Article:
Monetary policy will soon get tighter and interest rates are expected to start rising. What will that mean for the banking sector? One view is that it will be hurt because banks’ bond portfolios will lose value as interest rates rise and provisions for depreciation of those portfolios will have to be made.
A note by Citigroup, for example, says that investors should sell the sectors which depend on borrowing and banks are included in that list of rate-sensitive sectors.
Bank stocks will start to underperform when the rate cycle reverses. In fact, that’s precisely what has happened, and the Bankex index on the Bombay Stock Exchange has underperformed the benchmark Sensex recently.
Most other brokers, however, are much more positive on banks in 2010. Says a note on a recent investor conference hosted by Enam Securities Ltd: “The greatest growth beneficiary of FY11 would probably be in banking.” Merrill Lynch points out that loan growth will increase in the future as capital expenditure picks up. Banks will also benefit from the repricing of high-cost deposits.
Graphic: Yogesh Kumar / Mint
Morgan Stanley is even more bullish, putting state-owned banks as its top theme for 2010. Says the Morgan Stanley report: “Rising rates favour Indian banks as they run a maturity mismatch on their balance sheets (liabilities have a longer maturity). Thus NIMs (net interest margins) will rise; coupled with acceleration in loan growth (which trails growth in the Index of Industrial Production), this will help earnings.” The stocks of government-owned banks trade at better valuations than their private sector counterparts and these will also be helped by a declining fiscal deficit, which will likely cap long-term bond yields, the report said. Rising interest rates help bank spreads as loans are repriced immediately, but only incremental deposits are repriced at the higher rate.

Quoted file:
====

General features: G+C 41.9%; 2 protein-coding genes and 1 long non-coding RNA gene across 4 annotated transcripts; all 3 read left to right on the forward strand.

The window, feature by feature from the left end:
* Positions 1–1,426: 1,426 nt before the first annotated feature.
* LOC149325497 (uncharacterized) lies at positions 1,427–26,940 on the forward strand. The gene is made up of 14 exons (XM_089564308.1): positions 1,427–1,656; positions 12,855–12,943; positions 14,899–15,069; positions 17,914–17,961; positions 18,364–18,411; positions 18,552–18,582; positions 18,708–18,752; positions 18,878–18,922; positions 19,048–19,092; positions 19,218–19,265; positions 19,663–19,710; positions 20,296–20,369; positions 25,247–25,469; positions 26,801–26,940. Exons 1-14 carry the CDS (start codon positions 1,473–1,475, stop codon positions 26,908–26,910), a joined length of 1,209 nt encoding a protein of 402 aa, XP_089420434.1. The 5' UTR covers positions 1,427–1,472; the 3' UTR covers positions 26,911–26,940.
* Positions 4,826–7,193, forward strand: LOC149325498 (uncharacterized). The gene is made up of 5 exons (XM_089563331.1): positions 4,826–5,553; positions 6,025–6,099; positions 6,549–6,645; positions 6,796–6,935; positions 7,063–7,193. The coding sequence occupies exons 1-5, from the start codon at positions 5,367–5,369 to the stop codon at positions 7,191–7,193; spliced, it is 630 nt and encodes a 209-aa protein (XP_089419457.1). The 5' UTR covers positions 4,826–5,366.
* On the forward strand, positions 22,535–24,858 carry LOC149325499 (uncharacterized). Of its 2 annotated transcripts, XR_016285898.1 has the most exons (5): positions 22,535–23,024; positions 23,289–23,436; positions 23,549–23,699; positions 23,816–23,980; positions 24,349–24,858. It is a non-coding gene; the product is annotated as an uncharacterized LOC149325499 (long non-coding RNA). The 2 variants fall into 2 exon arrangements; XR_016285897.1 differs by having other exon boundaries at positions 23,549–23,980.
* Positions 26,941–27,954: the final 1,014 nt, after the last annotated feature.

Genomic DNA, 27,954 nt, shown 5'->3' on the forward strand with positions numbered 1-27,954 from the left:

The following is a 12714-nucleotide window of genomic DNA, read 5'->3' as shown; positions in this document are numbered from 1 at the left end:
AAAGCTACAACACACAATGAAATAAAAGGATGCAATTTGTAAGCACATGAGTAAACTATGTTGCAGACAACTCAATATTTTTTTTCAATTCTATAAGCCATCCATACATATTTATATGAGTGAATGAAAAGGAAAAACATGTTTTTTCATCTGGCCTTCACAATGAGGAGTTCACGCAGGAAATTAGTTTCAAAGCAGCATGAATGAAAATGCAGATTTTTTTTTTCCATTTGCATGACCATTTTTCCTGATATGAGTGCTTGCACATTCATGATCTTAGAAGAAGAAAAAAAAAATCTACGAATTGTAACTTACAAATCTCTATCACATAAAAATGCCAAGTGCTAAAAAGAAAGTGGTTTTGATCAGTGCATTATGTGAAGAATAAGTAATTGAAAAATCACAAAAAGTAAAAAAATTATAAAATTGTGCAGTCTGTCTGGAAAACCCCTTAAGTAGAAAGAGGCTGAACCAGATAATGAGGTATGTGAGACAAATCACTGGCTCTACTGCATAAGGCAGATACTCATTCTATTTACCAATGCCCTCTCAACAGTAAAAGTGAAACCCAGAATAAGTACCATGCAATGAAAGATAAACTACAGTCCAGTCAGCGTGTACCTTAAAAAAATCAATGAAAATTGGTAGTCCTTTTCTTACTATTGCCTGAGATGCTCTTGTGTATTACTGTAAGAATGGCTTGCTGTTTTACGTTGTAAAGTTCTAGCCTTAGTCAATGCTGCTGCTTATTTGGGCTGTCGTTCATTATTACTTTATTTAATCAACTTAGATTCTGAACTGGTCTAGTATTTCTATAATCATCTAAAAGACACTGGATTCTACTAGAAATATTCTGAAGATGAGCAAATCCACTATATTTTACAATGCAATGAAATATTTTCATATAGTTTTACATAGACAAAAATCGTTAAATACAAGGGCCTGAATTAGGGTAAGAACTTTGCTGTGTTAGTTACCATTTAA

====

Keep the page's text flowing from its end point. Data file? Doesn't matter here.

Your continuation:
So which view is correct? Are bank stocks negatively correlated with interest rates or positively correlated with the economy? Let’s look at what happened during the last downturn after the dot-com bust.
In 2002, when the economy was struggling and the Sensex went up a mere 3.5%, the BSE Bankex gained a respectable 34.3%. In 2003, with the green shoots of recovery in the economy, the Bankex again beat the Sensex, moving up 109.4% while the Sensex gained 72.6%.
In 2004, as the recovery strengthened, the Bankex was up 32.1% and the Sensex 12.4%. It was only in 2005 that the Sensex outperformed the Bankex and that, too, by a small margin. The chart shows the annual variation in the Sensex and the Bankex.
Interestingly, the Reserve Bank of India started raising its policy rate only in October 2004, which may account for the underperformance of the Bankex in 2005 and 2006. If, however, we take the 10-year yield on government bonds as the benchmark for interest rates, these started rising by the middle of 2004.
The common sense view, pointed out by a banking analyst at a foreign stock broking house, is that banks should do well in the initial stages of a recovery as long as interest rates remain low, even though they may be rising. He also said that the 10-year bond yield has already gone up substantially this year, from around 5.3% last December to around 7.7% now, but that didn’t prevent bank stocks from rallying.
Nevertheless, there could well be a reaction against bank stocks as the central bank raises its policy rate or if we have a big fiscal deficit for the 2010-11 budget. That could be the time to buy bank stocks.
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